Recording information: The Schoolhouse.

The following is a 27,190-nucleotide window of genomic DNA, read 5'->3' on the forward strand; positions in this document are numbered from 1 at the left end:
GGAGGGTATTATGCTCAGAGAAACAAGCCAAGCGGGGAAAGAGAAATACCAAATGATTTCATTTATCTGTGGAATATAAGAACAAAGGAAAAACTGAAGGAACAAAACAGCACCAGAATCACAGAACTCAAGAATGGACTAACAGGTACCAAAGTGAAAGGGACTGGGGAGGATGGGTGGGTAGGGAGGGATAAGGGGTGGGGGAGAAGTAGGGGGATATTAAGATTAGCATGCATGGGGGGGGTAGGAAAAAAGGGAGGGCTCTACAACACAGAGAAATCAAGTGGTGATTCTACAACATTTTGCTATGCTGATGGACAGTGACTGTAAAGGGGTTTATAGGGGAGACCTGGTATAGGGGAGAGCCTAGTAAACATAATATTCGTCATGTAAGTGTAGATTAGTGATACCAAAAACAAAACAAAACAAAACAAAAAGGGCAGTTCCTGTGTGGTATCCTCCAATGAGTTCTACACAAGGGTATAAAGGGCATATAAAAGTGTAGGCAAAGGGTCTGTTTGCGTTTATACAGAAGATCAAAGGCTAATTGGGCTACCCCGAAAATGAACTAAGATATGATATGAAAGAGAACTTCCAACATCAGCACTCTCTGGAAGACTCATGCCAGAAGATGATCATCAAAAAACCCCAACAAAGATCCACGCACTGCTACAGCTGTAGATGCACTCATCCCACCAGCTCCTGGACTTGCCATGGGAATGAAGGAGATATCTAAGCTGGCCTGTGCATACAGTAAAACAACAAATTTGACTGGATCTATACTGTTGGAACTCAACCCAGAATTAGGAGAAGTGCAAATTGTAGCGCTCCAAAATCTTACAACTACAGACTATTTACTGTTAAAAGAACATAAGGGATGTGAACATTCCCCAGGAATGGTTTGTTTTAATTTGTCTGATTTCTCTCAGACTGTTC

Johnny Winter begins Raisin' Cain, his ninth studio album since signing to CBS Records in 1969 (his records are now issued on the Blue Sky subsidiary), with "The Crawl," a rock & roll dance tune, and he ends it with "Walkin' Slowly," which employs a Fats Domino-style New Orleans rhythm and the saxophone work of Tom Strohman. The two songs serve to reinforce Winter's allegiance to his roots in `50s rock, which define him as much as his blues work. In between these bookends, he presents his usual mixture of familiar cover songs and specially written (by others, that is) material, all of which serves, as usual, to showcase his fast-fingered lead guitar playing. His slide guitar dominates "Sittin' in the Jail House," for example, while much of the disc's second side is played in a Chicago blues style that recalls his recent efforts as producer to give Muddy Waters a late-career renaissance, notably the side-opening performance of Waters' "Rollin' and Tumblin'." A notable inclusion is a cover of Bob Dylan's "Like a Rolling Stone." It's not the first time Winter has covered Dylan, of course, but it's hard to say why he did so here. He doesn't bring anything special to his rendition, essentially recreating the Dylan recording except that it's his vocal and guitar playing. As part of the big contract he signed with CBS, he was given creative control of his records and, as here, he is generally the producer as well as the artist. The water-treading of Raisin' Cain suggests that a new approach is in order, maybe an outside producer who can bring a different perspective or somebody to look for good songs (instead of the two mediocre ones written by Winter's bass player that are here), if the artist isn't going to write his own material. ~ William Ruhlmann